Fujifilm produces the advanced media tape cartridge that will be used in the 3592, based on the company’s NANOCUBIC technology, which produces tapes with
an ultra-thin layer coating of magnetic particles.

IBM also plans to introduce Write Once Read Many (WORM) media technology for the 3592 tape drive so that once written, data on the cartridges cannot be
overwritten. The capability is of interest to customers who need to store large quantities of electronic records to meet regulatory and internal auditing requirements. IBM also plans to introduce a family of cartridge capacities to provide multiple price/performance points.

The 3592 is compatible with eServer zSeries, UNIX, Microsoft Windows, and Linux solutions. The new drive will be generally available for select AIX, Linux, and Microsoft Windows platforms on Sept. 12, and for all other supported platforms on Oct. 31, starting at $32,000. Through Sept. 30, qualified customers for IBM financing can select either a deferral of payments until Jan. 2004 or financing with rates as low as 2.75%.

The IBM Global Services Business Continuity and Recovery Services unit in North America will make the IBM Enterprise Tape Drive available for its customers beginning September 12.

Overland Also Challenges StorageTek

Overland Storage is another vendor challenging StorageTek in the $4.5 billion tape storage market, with the planned year-end introduction of its NEO 8000 series of enterprise libraries. With capacity ranging from 100 to 500 cartridges in a 19-inch rack footprint, Overland claims its products will be “the highest density libraries on the market.”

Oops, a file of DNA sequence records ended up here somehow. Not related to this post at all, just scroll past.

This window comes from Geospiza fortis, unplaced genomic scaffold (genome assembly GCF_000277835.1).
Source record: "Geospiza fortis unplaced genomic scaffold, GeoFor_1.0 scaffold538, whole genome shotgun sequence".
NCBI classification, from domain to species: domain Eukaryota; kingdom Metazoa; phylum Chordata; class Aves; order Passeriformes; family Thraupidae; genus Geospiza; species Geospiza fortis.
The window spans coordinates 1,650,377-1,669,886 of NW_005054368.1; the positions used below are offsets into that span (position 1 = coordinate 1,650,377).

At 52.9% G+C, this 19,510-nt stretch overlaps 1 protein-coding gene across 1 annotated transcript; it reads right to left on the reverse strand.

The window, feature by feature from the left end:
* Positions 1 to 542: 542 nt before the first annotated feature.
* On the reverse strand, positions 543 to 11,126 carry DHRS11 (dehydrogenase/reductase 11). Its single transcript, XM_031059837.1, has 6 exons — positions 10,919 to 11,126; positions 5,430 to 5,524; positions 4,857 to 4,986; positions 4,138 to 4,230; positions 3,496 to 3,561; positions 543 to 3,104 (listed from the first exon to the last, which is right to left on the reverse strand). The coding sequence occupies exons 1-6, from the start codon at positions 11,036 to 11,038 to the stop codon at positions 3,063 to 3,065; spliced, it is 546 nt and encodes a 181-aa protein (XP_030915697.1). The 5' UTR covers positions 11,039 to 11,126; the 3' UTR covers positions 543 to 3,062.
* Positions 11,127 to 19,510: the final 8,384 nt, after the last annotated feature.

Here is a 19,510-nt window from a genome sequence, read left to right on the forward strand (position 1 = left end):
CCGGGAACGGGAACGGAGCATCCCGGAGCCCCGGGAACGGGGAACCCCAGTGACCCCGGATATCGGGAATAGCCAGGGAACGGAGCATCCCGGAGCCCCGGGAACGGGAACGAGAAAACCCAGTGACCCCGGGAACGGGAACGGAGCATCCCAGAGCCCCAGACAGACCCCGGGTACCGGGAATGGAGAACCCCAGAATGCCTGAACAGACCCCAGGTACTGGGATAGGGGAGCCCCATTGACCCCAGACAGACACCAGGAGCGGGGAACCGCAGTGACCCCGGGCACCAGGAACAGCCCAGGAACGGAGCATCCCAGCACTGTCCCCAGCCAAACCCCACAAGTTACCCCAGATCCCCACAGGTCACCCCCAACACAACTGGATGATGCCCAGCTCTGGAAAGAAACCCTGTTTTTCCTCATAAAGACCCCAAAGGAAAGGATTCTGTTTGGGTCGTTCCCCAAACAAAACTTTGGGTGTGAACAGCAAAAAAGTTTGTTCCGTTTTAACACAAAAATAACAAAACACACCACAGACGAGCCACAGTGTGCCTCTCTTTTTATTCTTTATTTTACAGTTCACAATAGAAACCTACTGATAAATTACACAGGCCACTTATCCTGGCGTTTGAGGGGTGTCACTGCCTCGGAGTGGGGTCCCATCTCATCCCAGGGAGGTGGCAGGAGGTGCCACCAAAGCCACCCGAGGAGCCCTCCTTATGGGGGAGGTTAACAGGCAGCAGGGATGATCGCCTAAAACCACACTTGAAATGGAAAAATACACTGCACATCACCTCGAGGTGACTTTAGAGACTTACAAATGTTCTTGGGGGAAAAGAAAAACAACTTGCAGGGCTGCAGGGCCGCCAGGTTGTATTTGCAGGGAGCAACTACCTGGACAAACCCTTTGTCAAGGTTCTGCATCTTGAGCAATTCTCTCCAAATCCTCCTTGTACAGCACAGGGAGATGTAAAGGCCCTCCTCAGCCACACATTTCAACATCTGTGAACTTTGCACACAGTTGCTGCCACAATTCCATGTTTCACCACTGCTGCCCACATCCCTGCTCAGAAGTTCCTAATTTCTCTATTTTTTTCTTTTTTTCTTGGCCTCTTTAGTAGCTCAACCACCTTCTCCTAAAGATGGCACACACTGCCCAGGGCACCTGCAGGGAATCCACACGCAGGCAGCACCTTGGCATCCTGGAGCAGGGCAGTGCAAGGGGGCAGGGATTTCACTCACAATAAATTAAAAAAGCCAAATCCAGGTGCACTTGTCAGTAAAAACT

Robert Amatruda, research manager for tape and removable storage at IDC, doesn’t see Overland as a direct competitor to StorageTek. STK serves very large customers, Amatrude says, while Overland focuses more on OEMs. The products mark Overland’s entry into the high end of the market, however, and Amatruda expects the products to be offered at an attractive price point.

StorageTek Takes Competition in Stride

StorageTek, for its part, is taking the sudden burst of competition in stride.

“StorageTek has a commanding leadership position in the high-end tape market with our 9840 and 9940 tape drives, automated library solutions, virtual
tape, and all of the supporting software,” says Gary Francis, corporate VP and general manager of StorageTek’s Automated Tape Solutions Group. “Our leadership has come from the integration of world-class products into a complete tape solution that has provided our customers with unmatched investment protection.

“Speeds and feeds are one way to look at a product,” continues Francis, “but we feel fully integrated solutions provide much superior answers to business problems. With our current portfolio and significant R&D funding for our future software and tape products, we expect to continue our leadership regardless of individual announcements from our competitors.”

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Paul Shread
Paul Shread
eSecurity Editor Paul Shread has covered nearly every aspect of enterprise technology in his 20+ years in IT journalism, including an award-winning series on software-defined data centers. He wrote a column on small business technology for, and covered financial markets for 10 years, from the dot-com boom and bust to the 2007-2009 financial crisis. He holds a market analyst certification.